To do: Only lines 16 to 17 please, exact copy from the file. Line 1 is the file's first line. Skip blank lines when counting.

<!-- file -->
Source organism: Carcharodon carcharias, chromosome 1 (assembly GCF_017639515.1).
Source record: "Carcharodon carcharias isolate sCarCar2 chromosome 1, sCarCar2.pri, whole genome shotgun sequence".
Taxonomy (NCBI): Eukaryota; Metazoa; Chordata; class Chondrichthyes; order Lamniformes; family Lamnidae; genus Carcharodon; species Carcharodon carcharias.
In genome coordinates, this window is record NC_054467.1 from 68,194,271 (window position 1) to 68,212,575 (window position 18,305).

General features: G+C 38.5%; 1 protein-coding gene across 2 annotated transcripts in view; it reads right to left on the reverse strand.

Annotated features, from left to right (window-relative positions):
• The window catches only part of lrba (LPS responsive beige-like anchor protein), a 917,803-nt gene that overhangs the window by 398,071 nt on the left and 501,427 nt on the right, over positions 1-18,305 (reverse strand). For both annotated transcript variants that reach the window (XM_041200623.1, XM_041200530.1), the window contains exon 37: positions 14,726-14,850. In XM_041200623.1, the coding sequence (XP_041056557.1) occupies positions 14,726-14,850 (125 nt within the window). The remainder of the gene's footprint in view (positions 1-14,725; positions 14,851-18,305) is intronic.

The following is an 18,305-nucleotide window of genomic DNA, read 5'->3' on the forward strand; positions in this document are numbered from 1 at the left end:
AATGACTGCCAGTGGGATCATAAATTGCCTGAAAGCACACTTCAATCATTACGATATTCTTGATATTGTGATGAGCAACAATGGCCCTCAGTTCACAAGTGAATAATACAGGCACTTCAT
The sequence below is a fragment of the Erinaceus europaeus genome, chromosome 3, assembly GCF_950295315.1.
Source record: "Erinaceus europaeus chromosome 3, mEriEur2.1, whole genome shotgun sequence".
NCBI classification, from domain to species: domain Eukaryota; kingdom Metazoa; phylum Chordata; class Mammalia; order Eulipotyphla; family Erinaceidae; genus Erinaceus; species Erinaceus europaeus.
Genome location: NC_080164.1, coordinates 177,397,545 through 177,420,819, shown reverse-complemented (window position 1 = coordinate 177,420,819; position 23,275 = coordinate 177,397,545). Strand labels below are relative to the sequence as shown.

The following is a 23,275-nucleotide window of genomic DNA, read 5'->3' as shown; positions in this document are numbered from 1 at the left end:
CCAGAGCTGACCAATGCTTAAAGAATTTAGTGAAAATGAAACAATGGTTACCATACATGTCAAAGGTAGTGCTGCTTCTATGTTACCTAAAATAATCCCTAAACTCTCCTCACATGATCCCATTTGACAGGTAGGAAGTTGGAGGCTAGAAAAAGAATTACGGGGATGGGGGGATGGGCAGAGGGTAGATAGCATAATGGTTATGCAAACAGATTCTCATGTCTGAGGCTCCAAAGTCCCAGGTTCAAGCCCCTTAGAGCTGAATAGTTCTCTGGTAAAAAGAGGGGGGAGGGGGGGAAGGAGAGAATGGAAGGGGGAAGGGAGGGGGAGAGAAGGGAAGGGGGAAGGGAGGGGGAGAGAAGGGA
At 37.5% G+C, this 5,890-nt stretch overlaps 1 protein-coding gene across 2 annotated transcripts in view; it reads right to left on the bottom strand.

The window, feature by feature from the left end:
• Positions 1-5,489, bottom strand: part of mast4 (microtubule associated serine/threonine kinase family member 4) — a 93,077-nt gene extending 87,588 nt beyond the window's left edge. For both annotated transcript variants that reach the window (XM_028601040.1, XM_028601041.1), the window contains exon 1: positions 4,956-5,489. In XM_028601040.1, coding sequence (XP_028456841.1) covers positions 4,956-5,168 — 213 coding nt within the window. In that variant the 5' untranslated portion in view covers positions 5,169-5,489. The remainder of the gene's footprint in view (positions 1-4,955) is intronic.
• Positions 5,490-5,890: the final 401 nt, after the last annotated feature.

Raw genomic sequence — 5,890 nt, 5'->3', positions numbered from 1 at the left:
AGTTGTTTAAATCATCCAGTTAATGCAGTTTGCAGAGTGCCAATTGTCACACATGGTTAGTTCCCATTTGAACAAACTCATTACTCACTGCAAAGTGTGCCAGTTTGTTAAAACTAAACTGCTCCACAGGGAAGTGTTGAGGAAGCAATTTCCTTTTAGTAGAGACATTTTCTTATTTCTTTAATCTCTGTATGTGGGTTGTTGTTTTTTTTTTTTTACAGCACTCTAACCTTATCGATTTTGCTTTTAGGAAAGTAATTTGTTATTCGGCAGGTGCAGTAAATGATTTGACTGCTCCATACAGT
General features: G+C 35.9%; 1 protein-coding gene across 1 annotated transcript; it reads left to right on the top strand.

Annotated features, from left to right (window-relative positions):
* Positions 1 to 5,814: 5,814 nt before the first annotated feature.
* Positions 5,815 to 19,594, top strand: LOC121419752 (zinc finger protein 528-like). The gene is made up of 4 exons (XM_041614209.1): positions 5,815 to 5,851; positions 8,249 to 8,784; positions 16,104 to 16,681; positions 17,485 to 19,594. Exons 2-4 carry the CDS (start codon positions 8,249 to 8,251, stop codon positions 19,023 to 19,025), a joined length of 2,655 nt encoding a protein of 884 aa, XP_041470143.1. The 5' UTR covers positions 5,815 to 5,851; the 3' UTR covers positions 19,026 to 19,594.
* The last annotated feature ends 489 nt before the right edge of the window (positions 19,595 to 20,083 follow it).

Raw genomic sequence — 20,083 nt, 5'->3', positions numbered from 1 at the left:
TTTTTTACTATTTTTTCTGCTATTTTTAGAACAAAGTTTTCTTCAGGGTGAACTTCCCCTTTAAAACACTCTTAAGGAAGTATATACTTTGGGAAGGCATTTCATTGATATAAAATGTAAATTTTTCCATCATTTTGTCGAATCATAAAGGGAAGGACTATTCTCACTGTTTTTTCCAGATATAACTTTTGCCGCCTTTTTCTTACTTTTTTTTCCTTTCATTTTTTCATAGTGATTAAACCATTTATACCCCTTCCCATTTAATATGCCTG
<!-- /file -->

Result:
At 37.5% G+C, this 5,890-nt stretch overlaps 1 protein-coding gene across 2 annotated transcripts in view; it reads right to left on the bottom strand.

The window, feature by feature from the left end: